Question: Is pottery really made from dirt? Is it safe to use?
Answer: Yes, it’s true. When you set your table every night, you’re setting it with dirt.
Pottery is nothing more than soil clay that has been mined, cleaned up, dispersed, sieved into its finer particles, and settled out to be used. A nice summary of this process is found in an article by Phyllis McKee: http://www.infoplease.com/spot/clay.html.
Three general types of clay are used in making pottery. Porcelain has as its main ingredient a clay type called kaolin. In the terminology of mineralogy, kaolin is a 1:1-type clay that is not very plastic—or easily shaped—and not very sticky, so it will tear if too much stress is put on it. It is the purest material used in pottery and when fired may not need a glaze because it comes out so shiny.
The plates you eat off of are made from stoneware clay, which typically is a combination of materials that include comp kaolin, silicas, and feldspars. Then there is earthenware clay. This contains a wide variety of minerals, including things like iron oxide.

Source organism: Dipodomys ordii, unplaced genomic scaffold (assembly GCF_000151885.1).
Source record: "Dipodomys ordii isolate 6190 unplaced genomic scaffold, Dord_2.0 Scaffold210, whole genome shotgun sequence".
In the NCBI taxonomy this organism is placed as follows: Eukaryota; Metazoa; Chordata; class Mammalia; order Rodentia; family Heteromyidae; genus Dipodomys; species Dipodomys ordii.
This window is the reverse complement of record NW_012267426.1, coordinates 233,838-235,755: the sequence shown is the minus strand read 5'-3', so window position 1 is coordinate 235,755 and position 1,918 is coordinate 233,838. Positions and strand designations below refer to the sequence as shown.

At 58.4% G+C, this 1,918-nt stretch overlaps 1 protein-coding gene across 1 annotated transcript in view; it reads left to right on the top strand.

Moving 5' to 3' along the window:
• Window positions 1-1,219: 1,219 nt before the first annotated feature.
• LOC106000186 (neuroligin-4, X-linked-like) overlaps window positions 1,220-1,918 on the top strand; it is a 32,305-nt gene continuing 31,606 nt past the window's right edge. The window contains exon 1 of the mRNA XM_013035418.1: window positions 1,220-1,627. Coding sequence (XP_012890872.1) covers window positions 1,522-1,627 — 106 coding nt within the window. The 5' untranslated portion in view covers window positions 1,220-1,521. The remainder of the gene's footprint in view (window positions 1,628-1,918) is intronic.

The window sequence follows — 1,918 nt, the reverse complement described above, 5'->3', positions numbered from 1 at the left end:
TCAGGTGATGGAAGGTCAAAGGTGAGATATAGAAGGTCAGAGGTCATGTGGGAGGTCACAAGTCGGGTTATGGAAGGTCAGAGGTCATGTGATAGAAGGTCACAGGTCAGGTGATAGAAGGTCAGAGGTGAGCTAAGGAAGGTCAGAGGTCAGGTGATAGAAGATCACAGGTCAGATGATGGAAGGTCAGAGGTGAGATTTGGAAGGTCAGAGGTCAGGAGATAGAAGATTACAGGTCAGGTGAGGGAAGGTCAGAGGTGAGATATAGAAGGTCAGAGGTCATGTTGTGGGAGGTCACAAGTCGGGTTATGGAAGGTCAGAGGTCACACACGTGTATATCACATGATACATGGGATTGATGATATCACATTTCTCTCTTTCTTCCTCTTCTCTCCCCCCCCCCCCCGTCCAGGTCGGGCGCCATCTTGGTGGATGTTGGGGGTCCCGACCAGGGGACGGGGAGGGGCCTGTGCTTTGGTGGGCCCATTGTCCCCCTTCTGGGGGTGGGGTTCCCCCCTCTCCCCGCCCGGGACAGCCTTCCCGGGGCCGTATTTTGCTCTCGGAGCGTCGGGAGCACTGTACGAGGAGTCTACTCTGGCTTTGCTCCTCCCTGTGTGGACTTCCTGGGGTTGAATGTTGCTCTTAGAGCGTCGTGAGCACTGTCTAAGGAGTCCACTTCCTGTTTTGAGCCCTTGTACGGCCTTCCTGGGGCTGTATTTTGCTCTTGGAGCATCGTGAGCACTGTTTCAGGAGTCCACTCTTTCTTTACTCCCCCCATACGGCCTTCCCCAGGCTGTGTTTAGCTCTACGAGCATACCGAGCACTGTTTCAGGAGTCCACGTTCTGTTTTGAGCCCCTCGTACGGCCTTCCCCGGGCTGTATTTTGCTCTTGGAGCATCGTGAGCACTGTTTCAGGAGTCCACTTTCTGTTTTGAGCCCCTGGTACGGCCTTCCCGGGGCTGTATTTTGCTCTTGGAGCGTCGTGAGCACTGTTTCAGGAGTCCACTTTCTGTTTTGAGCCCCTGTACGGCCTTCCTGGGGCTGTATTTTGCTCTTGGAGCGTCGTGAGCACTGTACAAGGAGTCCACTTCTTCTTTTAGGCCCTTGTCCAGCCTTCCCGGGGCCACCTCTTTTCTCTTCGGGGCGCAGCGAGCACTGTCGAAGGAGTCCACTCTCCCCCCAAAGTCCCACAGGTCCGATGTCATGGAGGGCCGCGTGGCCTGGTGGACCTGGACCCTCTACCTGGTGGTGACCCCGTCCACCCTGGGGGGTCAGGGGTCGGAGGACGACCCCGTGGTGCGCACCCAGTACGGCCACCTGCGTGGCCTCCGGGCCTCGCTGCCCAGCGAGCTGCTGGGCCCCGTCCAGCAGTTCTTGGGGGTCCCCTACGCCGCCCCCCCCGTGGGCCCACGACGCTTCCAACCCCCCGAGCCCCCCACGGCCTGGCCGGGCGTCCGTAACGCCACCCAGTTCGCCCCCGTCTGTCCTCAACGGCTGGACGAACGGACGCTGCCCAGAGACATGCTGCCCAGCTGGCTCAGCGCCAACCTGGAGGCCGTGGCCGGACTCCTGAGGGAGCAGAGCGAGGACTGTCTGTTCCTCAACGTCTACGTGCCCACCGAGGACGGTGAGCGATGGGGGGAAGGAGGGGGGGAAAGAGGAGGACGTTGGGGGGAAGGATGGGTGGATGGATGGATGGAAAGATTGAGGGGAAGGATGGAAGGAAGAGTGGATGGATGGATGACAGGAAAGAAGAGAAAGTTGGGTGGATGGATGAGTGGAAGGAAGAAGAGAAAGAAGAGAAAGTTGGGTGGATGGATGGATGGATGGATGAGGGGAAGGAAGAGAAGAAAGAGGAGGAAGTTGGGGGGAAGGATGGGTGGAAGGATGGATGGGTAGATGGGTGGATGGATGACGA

No matter what the type of pottery, dirt is your basic material. But eating and dirt aren’t just connected through the making of pottery. There is something called geophagy—a term that describes the custom of people around the world eating dirt. It appears to be a method for indigenous peoples to improve their nutrient intake. One example comes from the high plains populations of Peru, where local folks dip their baked potatoes into a slurry of soil before eating them.
–Answered by Nick Comerford, University of Florida
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